Why you are late delivering all your projects and what you can do to address it

May 20, 2019

Anyone who causes harm by forecasting should be treated as either a fool or a liar. Some forecasters cause more damage to society than criminals.

—Nassim Taleb, The Black Swan, 2007

In 1957, the Sydney Opera House was expected to cost $7 million and to take 4 years to be carried out. Finally, it took 14 years to be completed for around $102 million, resulting in a cost overrun of 1,400%! Probably the highest in the whole History.

Cost overruns and delays constitute a constant in engineering works: the Panama Canal, the new headquarters for the European Central Bank, the M-30 tunnels, the Madrid-Barcelona high-speed train, the Pajares turn-off (variante de Pajares), the Barajas Airport T4, the L9 of the Barcelona metro… It is an endless list. After having studied hundreds of works in 20 countries over the last 70 years, Bent Flyvbjerg −Infrastructure Policy Expert and Professor at Oxford University−, concluded that 90% of the projects were not able to meet the budget.

And this does not happen only with big civil works, but also with major engineering projects: the A400M Airbus, the Australian F-100, or the Galileo project intended to replace the GPS, that has accrued 10.000 EUR million in terms of cost overruns and a 15-year delay. Imagine!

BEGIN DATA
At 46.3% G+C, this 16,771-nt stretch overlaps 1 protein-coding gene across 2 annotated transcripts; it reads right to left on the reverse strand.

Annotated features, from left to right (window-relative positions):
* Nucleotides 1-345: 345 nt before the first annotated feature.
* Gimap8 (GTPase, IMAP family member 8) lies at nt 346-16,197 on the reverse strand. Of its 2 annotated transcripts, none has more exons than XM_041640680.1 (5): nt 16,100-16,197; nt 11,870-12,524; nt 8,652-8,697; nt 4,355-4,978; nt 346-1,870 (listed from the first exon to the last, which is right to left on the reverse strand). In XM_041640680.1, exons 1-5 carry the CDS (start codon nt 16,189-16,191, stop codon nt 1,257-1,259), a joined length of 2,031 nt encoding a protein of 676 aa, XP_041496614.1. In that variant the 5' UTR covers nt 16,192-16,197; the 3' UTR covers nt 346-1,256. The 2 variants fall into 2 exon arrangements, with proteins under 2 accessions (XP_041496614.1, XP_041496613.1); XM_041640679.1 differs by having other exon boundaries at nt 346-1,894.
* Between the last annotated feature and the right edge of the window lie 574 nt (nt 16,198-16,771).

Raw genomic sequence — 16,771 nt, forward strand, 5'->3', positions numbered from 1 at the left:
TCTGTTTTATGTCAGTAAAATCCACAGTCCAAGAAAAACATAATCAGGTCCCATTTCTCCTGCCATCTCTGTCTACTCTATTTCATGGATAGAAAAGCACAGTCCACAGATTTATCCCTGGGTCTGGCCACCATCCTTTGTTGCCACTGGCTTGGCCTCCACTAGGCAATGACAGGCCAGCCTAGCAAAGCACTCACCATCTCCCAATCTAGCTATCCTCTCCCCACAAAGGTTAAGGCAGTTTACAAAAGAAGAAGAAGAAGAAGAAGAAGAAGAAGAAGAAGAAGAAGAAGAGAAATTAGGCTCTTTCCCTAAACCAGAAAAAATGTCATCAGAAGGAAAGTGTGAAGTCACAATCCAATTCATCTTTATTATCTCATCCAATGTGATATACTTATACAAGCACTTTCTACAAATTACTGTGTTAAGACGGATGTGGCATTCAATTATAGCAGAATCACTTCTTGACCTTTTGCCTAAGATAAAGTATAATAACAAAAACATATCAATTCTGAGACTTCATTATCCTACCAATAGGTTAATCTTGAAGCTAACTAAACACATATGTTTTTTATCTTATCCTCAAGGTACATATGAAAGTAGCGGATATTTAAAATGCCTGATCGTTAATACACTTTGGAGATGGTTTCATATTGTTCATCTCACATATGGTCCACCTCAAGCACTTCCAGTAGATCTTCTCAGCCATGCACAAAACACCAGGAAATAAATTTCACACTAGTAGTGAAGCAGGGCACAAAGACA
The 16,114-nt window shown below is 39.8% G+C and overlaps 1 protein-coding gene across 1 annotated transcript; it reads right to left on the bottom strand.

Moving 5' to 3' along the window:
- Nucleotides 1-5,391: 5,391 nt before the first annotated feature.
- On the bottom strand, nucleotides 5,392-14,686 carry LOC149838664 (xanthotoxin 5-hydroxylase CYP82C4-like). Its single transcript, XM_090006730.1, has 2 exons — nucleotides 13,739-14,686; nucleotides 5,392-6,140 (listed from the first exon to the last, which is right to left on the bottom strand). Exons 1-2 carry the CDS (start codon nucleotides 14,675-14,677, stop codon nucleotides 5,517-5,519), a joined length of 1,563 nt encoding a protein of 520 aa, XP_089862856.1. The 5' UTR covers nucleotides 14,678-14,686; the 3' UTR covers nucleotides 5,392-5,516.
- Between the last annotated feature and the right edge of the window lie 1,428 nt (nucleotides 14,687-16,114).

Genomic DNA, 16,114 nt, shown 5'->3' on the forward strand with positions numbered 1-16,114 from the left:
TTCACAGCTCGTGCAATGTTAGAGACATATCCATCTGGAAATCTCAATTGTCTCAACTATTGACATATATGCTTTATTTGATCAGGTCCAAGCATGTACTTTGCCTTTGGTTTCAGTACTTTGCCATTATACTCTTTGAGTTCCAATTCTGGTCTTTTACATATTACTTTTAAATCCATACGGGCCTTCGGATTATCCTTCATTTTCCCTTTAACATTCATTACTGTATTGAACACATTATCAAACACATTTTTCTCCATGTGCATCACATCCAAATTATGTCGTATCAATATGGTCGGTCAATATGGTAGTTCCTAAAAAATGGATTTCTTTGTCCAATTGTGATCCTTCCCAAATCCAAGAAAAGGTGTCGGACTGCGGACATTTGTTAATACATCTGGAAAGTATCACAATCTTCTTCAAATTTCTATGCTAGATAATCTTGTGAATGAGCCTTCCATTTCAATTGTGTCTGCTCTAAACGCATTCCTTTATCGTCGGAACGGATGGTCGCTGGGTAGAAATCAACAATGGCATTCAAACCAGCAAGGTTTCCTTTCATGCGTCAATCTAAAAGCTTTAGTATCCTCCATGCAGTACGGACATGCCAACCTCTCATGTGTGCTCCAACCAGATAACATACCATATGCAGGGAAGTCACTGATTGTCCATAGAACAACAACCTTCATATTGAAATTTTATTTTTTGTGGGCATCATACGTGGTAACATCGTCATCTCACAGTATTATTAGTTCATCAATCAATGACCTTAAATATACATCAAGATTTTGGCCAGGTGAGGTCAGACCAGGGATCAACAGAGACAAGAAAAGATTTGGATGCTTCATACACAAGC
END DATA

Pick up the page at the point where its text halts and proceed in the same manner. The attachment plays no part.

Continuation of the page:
What about your projects? Are they more resource-intensive than it was originally budgeted? Do they take longer than expected to be completed?

Why we are so bad estimating costs and deadlines: the tension between inside and outside views
Throw the first stone if you have never been over-optimistic when estimating the time and resource costs needed to complete something!

The psychologists Daniel Kahneman and Amos Tversky coined the term planning fallacy to refer to this paradoxical phenomenon: although all of us have miserably failed time and again when estimating the completion time and execution budget of all type of personal and professional projects where we have been involved, the next time our planning remains absurdly optimistic!

In his book Thinking, Fast and Slow, Daniel Kahneman explains how you can address a problem by using an inside view or an outside view:

  • When you use the inside view, you focus on your specific circumstances and search for evidence in your similar experiences, including anecdotal evidences and fallacious perceptions. You imagine idyllic scenarios where everything goes according to plan. Nevertheless, in addition to all the variables that you consider on your mind, there is an incalculable volume of unknown and undeterminable variables: diseases, accidents, security incidents, breakdowns, disagreements within a team, other projects that are more relevant, firings, unforeseen exhausted funds, strikes… so many unexpected things may happen! Unfortunately, it is impossible to anticipate all of them. What is clear is that the likelihood that something goes wrong increases as the project is more ambitious. In summary, we underestimate what we don’t know.